How to Use the Levamisole Test Kit
The Mystery of the Tainted Cocaine, Part III
In This Series
- The Mystery of the Tainted Cocaine, Part 1
- The Mystery of the Tainted Cocaine, Part II: How It's Made and How It Moves
- The Mystery of the Tainted Cocaine, Part III: How to Use the Levamisole Test Kit
- The Mystery of the Tainted Cocaine, Part IV: Drug Prohibition, Human Suffering, and How One Act of Congress 100 Years Ago Set Us on a Global Road to Hell
- How to Help Change the Terms of the Drug War
- How to Make a Levamisole Test Kit (Warning: It’s Nerdy)
As covered in the first two parts of this series, a dangerous—and mysterious—new cutting agent called levamisole has entered the cocaine supply. It's being cut into cocaine in Colombia (meaning that local dealers probably don't know any more about this stuff than you do). Levamisole is a medicine typically used to deworm livestock (cows, pigs, horses), but in humans it can trigger a catastrophic immune-system crash called agranulocytosis. Basically, levamisole can obliterate your white blood cells, leaving you vulnerable to infections. It's impossible to pin down exact numbers, but in the past few years, people have been hospitalized and several have died due to levamisole poisoning.
Several sources—from federal government agencies to local doctors at Harborview Medical Center who are testing cocaine and cocaine users—estimate that around 70 percent of the U.S. cocaine supply is cut with levamisole. It's everywhere, from Seattle to France to the UK.
Typically, it's difficult for drug users to reliably test their drugs for impurities—it requires expensive, unstable, and sometimes dangerous chemicals used in laboratory conditions. But when Nathan Messer, head of the local drug-harm-reduction group DanceSafe, got in touch with a doctor in Seattle named Mike Clark (a psychiatrist and molecular biologist at Harborview) about levamisole, Dr. Clark had a moment of inspiration. He was already familiar with levamisole. He'd been using it in his lab for years, as a way to block an enzyme that interferes with certain color-change reactions in tissue samples. (Technically speaking, levamisole inhibits most types of mammalian alkaline phosphatase—it slows the enzyme to a crawl, preventing it from working.) Dr. Clark's idea was to inhibit the enzyme and then test for the inhibition.
The result: DanceSafe and Dr. Clark created an easy-to-use kit out of inexpensive materials that tests for levamisole. The Stranger is paying for some of the materials, helping to distribute the kits, and collecting anonymous data about what we learn.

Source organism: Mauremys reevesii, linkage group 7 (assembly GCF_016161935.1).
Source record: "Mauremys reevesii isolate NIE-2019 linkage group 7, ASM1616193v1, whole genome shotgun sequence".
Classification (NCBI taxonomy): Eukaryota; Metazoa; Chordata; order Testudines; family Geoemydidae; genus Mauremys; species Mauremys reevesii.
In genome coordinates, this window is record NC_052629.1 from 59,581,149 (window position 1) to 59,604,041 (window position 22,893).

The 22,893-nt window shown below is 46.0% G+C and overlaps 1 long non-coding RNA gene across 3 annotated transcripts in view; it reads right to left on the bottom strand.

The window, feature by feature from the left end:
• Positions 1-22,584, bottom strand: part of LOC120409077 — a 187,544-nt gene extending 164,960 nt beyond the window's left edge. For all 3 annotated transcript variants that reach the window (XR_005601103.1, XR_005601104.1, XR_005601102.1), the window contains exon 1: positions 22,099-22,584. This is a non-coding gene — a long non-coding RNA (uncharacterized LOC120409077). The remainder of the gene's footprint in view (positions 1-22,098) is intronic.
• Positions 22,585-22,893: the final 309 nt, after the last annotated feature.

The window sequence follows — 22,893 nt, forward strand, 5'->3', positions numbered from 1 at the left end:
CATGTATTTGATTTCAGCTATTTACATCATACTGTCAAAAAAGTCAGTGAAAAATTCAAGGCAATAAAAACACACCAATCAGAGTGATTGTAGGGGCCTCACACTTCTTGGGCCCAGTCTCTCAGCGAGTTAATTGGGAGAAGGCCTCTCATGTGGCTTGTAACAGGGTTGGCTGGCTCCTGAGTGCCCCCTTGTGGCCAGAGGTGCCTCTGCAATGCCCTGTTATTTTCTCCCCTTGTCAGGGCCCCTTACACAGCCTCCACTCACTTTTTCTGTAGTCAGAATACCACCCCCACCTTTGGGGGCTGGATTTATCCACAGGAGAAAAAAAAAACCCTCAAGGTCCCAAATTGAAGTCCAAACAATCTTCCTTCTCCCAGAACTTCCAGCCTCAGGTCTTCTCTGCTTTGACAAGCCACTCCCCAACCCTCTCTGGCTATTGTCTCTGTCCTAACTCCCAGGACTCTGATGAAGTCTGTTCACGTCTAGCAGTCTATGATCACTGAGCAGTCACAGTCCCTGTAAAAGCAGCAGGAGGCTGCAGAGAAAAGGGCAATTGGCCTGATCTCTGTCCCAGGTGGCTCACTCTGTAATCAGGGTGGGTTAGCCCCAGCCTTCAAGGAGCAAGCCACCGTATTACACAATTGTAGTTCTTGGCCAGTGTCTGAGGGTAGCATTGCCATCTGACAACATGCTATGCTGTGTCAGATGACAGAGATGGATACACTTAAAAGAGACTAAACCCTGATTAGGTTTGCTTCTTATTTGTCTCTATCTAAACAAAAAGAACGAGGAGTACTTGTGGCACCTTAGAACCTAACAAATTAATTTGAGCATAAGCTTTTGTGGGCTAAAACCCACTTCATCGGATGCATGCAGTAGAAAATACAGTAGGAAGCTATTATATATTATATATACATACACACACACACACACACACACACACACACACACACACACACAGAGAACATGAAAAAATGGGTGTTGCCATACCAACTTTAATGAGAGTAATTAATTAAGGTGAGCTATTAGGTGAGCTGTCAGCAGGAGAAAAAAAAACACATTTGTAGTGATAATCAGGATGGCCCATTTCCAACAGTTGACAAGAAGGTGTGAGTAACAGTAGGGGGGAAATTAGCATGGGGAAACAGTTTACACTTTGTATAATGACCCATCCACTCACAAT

Basically, you use the kit to reproduce the same chemical/enzyme reaction in two vials right next to each other. One is a test vial for your sample (powder cocaine, crack, or any other substances you'd like to test for levamisole contamination), and one is a control vial to compare against the test vial.
Follow the instructions to the right.
If the vial with the cocaine/crack in it doesn't turn yellow after you follow the instructions, that means your sample is contaminated with levamisole. (Levamisole inhibits the chemical reaction that would normally turn yellow.) If both vials turn yellow right away, your sample is not contaminated with levamisole.
The test is semiquantitative—meaning it can only roughly tell you how much levamisole is in your sample. Levamisole inhibits the reaction but doesn't stop it entirely—eventually, your test vial with the sample will turn yellow, no matter what. The faster your test vial turns yellow, the less levamisole you have (because little amounts of levamisole will only slow the reaction a little), but you'd need a spectrometer to accurately detect how much levamisole is in the sample.
• The People's Harm Reduction Alliance at the University District needle exchange: 1415 NE 43rd St (behind the post office on the Ave), 330-5777, www.peoplesharmreductionalliance.org. It's open Tuesday and Thursday from 5:00 to 7:00 p.m., and Friday and Sunday from 1:00 to 5:00 p.m.
• DanceSafe: To get kits, e-mail firstname.lastname@example.org or call 888-636-2411, option 1. Dance- Safe will coordinate kit-distribution tables around the city, including Pioneer Square. This Friday evening, November 12, find them near the pergola at First Avenue and Yesler Way. Check Slog for future locations and updates.
• Capitol Hill: Volunteers will be handing out kits in the Pike/Pine corridor on Friday and Saturday, November 12 and 13, between 8:00 and 10:00 p.m.
The symptoms of levamisole poisoning are frustratingly broad—levamisole makes your body susceptible to all sorts of infections. You might have a fever, sores (especially in your mouth or anus), rashes, diarrhea, vomiting, a thick coating on your mouth and tongue, lesions, or other symptoms.
If you suddenly become ill and have been using cocaine, DO NOT hesitate to see a doctor and BE HONEST about your drug use. A doctor's primary interest is to help you get well, not turn you over to the police. As Dr. Geoff Baird at Harborview said in the most recent Stranger article about levamisole: "It is not our job to arrest patients or police them or enforce those sorts of laws."
Another benefit to being honest about your drug use: Patients who have unexplained immune-system crashes sometimes get a bone-marrow biopsy, which involves shoving a thick-bore needle into your pelvis. This is unpleasant. Fess up to your cocaine use, and you'll probably get a blood or urine test instead.
Technically, any device that "tests" an illegal substance (for purity, strength, adulterants, whatever) is considered drug paraphernalia, and use of drug paraphernalia is a misdemeanor under Washington State law. But The Stranger and the ACLU have had discussions with city attorney Pete Holmes and county prosecutor Dan Satterberg, who said they consider the levamisole test kit to be more of a public-health benefit than a criminal menace.